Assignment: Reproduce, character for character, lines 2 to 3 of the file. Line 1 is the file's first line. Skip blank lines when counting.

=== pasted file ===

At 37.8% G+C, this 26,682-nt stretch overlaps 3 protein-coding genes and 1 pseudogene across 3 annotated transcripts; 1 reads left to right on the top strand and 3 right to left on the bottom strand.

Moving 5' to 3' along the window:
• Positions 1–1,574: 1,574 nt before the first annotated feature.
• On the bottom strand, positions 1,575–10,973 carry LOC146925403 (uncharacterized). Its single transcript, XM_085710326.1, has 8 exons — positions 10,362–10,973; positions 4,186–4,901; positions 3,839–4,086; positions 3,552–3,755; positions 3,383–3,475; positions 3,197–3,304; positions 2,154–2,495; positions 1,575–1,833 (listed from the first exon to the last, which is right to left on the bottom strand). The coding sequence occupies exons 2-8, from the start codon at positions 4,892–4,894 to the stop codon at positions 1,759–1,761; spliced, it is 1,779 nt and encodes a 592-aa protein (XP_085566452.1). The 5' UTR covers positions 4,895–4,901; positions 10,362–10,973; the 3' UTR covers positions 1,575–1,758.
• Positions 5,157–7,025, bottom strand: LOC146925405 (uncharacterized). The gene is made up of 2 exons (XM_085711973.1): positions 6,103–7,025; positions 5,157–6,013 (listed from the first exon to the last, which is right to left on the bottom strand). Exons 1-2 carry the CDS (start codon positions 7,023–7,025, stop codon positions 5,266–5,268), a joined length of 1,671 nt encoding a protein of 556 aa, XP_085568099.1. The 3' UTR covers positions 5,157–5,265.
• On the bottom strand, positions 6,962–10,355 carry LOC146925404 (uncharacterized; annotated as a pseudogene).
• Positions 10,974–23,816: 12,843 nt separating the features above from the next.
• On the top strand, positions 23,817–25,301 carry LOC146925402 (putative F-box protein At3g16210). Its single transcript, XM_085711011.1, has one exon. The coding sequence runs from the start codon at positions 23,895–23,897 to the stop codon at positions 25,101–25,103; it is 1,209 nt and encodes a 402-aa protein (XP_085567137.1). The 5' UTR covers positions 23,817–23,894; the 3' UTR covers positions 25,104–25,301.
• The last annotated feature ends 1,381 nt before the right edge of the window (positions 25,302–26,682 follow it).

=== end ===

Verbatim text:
Moving 5' to 3' along the window:
• Positions 1–1,574: 1,574 nt before the first annotated feature.